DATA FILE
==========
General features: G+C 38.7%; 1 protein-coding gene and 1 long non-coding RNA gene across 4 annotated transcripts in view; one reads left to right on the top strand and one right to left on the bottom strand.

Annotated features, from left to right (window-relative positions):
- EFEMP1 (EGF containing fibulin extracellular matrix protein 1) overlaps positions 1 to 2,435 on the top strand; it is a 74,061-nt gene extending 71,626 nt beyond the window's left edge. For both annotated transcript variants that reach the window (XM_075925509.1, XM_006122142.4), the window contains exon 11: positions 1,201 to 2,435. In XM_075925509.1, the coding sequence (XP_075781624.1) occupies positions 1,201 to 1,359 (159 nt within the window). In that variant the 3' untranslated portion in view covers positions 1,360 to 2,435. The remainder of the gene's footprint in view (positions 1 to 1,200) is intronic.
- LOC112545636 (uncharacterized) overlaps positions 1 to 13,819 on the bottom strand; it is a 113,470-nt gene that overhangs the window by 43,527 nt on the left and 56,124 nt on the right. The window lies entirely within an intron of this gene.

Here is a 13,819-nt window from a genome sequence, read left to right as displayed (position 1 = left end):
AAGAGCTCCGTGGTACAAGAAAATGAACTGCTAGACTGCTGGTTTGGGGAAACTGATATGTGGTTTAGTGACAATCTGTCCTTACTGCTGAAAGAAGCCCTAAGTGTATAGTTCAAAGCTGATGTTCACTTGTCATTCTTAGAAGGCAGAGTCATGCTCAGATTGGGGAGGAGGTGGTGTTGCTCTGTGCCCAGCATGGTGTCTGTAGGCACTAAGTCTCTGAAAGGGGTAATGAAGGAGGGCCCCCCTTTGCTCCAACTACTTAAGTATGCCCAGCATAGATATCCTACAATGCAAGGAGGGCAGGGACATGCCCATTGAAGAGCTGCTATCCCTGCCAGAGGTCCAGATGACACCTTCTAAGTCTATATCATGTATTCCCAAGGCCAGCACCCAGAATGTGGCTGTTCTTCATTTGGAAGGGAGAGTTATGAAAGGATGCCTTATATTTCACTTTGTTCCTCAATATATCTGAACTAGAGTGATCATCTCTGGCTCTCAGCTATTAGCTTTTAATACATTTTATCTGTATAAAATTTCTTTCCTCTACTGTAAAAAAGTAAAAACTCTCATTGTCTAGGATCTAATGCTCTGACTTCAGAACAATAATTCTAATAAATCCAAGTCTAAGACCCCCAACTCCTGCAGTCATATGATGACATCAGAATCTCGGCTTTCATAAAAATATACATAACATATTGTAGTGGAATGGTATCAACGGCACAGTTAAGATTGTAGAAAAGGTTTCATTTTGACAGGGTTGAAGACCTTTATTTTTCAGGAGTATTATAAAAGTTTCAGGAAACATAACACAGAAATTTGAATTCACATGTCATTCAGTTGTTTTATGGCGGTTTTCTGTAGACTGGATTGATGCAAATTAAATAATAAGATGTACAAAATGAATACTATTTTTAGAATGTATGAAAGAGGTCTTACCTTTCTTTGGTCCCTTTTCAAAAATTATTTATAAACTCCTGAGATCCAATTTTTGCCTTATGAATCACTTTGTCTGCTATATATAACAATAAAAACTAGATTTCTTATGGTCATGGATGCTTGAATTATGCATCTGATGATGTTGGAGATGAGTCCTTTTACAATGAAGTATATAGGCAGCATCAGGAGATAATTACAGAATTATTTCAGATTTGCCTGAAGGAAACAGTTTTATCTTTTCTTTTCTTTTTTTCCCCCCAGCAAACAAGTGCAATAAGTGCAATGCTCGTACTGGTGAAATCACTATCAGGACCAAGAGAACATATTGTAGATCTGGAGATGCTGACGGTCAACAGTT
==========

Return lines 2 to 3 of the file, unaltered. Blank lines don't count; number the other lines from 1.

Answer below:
Annotated features, from left to right (window-relative positions):
- EFEMP1 (EGF containing fibulin extracellular matrix protein 1) overlaps positions 1 to 2,435 on the top strand; it is a 74,061-nt gene extending 71,626 nt beyond the window's left edge. For both annotated transcript variants that reach the window (XM_075925509.1, XM_006122142.4), the window contains exon 11: positions 1,201 to 2,435. In XM_075925509.1, the coding sequence (XP_075781624.1) occupies positions 1,201 to 1,359 (159 nt within the window). In that variant the 3' untranslated portion in view covers positions 1,360 to 2,435. The remainder of the gene's footprint in view (positions 1 to 1,200) is intronic.